For a person recovering from a substance use disorder (SUD), it is better if their whole family is involved. That’s because even if only one member is struggling with addiction, every family member is affected. During treatment for SUD, families can learn how they can support their addicted family members.
One of the ways to do this is to learn about the different family roles in addiction that may appear. Each family member can then recognize the part they play so they can provide support, set boundaries, and correct their way of thinking. This will promote the best chance of recovery success for everyone. You can seek recovery from drug and alcohol addiction in our luxury rehab program in Los Angeles.
What Are the Roles in an Addicted Household?
Here are the six roles family members or friends may play in the life of a person with addiction:
1. The Role of the Addicted Individual
For family members to be involved in a household with a person struggling with addiction, there must be an individual with an addiction. The person with an addiction may display dependent behaviors as they persist in maintaining a life consumed by active addiction. As the consequences of addiction begin to manifest, family members may often exhibit negative behaviors toward each other, including lying, manipulation, blaming others, and displaying anger and avoidance behaviors.
2. The Enabler
The family enabler is the person who doesn’t create the necessary boundaries with the addict. The enabler may even deny that the addict is struggling with addiction completely. They may make excuses for the addict’s behavior because they don’t think of it as a big deal. Enablers might think this is a way to protect the family, but they are just hiding the bigger problem. Which then makes it more difficult to heal from addiction’s effects.
3. The Family Scapegoat
This person is often the one who gets blamed for many of the family’s problems. They are most likely to be the middle child or the second oldest. Many times, this person feels their function is to give the other family members an outlet for blame. So they adopt the parent’s and other siblings’ blame to try to protect them from feeling these emotions themselves. Usually, the scapegoat of the family will be unable to manage their anger after a while and act out in avoidance behaviors. Frequently, they will leave town and never return.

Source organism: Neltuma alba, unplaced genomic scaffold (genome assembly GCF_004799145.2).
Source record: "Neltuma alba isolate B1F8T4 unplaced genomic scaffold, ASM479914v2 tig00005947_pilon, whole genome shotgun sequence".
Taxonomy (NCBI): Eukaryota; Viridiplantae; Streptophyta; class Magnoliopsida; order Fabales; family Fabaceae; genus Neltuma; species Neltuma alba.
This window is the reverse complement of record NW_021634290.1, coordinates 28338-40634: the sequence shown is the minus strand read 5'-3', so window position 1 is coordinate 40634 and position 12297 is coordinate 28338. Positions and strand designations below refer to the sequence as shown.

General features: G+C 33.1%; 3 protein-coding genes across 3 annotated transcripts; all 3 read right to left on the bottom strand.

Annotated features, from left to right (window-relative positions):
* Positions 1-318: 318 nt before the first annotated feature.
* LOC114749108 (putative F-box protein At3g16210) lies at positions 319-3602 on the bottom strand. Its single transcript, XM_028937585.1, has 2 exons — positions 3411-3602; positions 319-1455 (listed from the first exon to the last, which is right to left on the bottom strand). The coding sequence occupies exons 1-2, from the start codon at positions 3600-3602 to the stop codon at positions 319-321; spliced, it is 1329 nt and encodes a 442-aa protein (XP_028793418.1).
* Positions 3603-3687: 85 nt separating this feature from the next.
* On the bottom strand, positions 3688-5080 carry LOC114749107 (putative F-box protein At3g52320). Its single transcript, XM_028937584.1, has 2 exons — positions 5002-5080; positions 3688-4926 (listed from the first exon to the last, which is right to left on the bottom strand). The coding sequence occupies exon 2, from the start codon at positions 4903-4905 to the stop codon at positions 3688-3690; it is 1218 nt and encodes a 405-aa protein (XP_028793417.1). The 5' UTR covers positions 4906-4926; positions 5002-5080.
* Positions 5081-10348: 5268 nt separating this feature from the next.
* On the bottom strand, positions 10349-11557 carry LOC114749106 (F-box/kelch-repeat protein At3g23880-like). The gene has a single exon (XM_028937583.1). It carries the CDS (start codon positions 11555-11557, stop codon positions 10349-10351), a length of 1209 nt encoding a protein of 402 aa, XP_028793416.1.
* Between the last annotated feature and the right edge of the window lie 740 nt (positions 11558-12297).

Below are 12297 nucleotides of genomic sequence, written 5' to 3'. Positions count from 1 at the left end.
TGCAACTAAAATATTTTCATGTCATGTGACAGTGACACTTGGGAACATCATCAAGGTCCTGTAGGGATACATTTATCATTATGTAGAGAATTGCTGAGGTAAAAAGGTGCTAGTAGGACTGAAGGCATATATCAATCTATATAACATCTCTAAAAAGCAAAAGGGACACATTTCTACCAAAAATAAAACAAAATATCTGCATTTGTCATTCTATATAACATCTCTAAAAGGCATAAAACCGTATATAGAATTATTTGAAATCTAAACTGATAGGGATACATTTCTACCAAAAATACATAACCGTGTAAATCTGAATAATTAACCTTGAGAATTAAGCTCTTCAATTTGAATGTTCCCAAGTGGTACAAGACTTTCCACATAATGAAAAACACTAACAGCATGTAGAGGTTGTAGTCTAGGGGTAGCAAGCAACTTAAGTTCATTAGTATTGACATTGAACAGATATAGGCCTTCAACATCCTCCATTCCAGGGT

4. The Hero
The family hero is the member who is most controlling and often a perfectionist. When they keep up with their personal goals, they believe they can provide their family with the impression that everything will be alright. Generally, the hero is the first child since they are the most likely to have a type A personality and feel like the leader for the other children. Because they put themselves in this position, they may begin to feel extreme amounts of stress and become unable to control their anxiety.
5. The Mascot
The mascot of the family is the person who might use humor to try to lighten the tension during family clashes or drama. This could be because they need approval from the people around them because of their fragility. It’s common for the mascot of the family to be the youngest sibling. They use humor as a defense mechanism to not have to experience the negative emotions that may be brought up by the addiction issue in the family.
6. The Lost Child
The role of the lost child is the sibling who may not be as involved in the family relationships as the others. This is because they may not have shared as much family attention as the other children. They are typically the youngest or middle child. They will typically display behaviors like isolation and an inability to maintain lasting relationships as a consequence of addiction in the family.
Of course, every family is different. A struggling family might not include every type of family role in addiction. But in any case, it’s good to learn which family role you may be adopting. This way, you can learn healthy behaviors, skill sets, and thought patterns to help yourself heal from addiction. And, it will help you support the addict in your family as they are on their journey to a life of sobriety and better health.
Can Addiction be Inherited?
Professor of Psychiatry Danielle Dick, who leads the Rutgers Addiction Research Center, has spent many years looking for genes that contribute to alcohol and drug addiction. She found that more than half of the differences in how likely it is for people to develop SUDs stem from differences in DNA, although according to substance it varies a little bit. Research shows that alcohol addiction is about 50% inheritable but for other drugs as much as 70% inheritable addiction.